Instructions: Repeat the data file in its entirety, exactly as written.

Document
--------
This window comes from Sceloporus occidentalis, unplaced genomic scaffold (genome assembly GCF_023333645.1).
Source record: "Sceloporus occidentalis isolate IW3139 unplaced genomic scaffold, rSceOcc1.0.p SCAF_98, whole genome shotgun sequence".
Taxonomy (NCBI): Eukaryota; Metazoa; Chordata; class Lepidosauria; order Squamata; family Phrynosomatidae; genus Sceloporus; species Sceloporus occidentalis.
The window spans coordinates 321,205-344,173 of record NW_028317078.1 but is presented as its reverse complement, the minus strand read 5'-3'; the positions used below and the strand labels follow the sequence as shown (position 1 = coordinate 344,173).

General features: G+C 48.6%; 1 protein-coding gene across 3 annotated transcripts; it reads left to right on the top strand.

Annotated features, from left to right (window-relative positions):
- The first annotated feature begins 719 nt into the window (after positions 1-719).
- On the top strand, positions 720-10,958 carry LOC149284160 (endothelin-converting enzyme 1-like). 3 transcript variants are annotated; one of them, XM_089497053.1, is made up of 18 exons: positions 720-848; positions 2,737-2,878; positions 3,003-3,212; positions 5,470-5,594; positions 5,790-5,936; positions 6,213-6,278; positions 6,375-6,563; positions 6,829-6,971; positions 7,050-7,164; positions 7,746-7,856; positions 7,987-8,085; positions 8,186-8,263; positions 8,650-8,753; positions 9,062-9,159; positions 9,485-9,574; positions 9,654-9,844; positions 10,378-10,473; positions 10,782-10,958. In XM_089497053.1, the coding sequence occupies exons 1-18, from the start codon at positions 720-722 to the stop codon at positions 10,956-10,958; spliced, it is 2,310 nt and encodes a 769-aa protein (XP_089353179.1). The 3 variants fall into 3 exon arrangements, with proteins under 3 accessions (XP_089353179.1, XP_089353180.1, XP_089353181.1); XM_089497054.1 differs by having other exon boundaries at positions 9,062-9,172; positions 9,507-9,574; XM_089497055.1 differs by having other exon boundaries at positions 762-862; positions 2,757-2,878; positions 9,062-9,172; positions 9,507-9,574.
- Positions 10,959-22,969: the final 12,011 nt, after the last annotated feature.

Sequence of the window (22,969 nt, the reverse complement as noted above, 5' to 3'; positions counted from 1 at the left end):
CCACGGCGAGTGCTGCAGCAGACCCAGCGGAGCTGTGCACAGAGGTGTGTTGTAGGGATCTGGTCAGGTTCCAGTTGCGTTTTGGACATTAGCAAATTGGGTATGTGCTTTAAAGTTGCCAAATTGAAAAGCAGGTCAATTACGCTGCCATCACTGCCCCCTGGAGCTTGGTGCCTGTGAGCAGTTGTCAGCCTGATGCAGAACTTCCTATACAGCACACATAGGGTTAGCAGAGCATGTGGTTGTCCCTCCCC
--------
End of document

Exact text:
This window comes from Sceloporus occidentalis, unplaced genomic scaffold (genome assembly GCF_023333645.1).
Source record: "Sceloporus occidentalis isolate IW3139 unplaced genomic scaffold, rSceOcc1.0.p SCAF_98, whole genome shotgun sequence".
Taxonomy (NCBI): Eukaryota; Metazoa; Chordata; class Lepidosauria; order Squamata; family Phrynosomatidae; genus Sceloporus; species Sceloporus occidentalis.
The window spans coordinates 321,205-344,173 of record NW_028317078.1 but is presented as its reverse complement, the minus strand read 5'-3'; the positions used below and the strand labels follow the sequence as shown (position 1 = coordinate 344,173).

General features: G+C 48.6%; 1 protein-coding gene across 3 annotated transcripts; it reads left to right on the top strand.

Annotated features, from left to right (window-relative positions):
- The first annotated feature begins 719 nt into the window (after positions 1-719).
- On the top strand, positions 720-10,958 carry LOC149284160 (endothelin-converting enzyme 1-like). 3 transcript variants are annotated; one of them, XM_089497053.1, is made up of 18 exons: positions 720-848; positions 2,737-2,878; positions 3,003-3,212; positions 5,470-5,594; positions 5,790-5,936; positions 6,213-6,278; positions 6,375-6,563; positions 6,829-6,971; positions 7,050-7,164; positions 7,746-7,856; positions 7,987-8,085; positions 8,186-8,263; positions 8,650-8,753; positions 9,062-9,159; positions 9,485-9,574; positions 9,654-9,844; positions 10,378-10,473; positions 10,782-10,958. In XM_089497053.1, the coding sequence occupies exons 1-18, from the start codon at positions 720-722 to the stop codon at positions 10,956-10,958; spliced, it is 2,310 nt and encodes a 769-aa protein (XP_089353179.1). The 3 variants fall into 3 exon arrangements, with proteins under 3 accessions (XP_089353179.1, XP_089353180.1, XP_089353181.1); XM_089497054.1 differs by having other exon boundaries at positions 9,062-9,172; positions 9,507-9,574; XM_089497055.1 differs by having other exon boundaries at positions 762-862; positions 2,757-2,878; positions 9,062-9,172; positions 9,507-9,574.
- Positions 10,959-22,969: the final 12,011 nt, after the last annotated feature.

Sequence of the window (22,969 nt, the reverse complement as noted above, 5' to 3'; positions counted from 1 at the left end):
CCACGGCGAGTGCTGCAGCAGACCCAGCGGAGCTGTGCACAGAGGTGTGTTGTAGGGATCTGGTCAGGTTCCAGTTGCGTTTTGGACATTAGCAAATTGGGTATGTGCTTTAAAGTTGCCAAATTGAAAAGCAGGTCAATTACGCTGCCATCACTGCCCCCTGGAGCTTGGTGCCTGTGAGCAGTTGTCAGCCTGATGCAGAACTTCCTATACAGCACACATAGGGTTAGCAGAGCATGTGGTTGTCCCTCCCC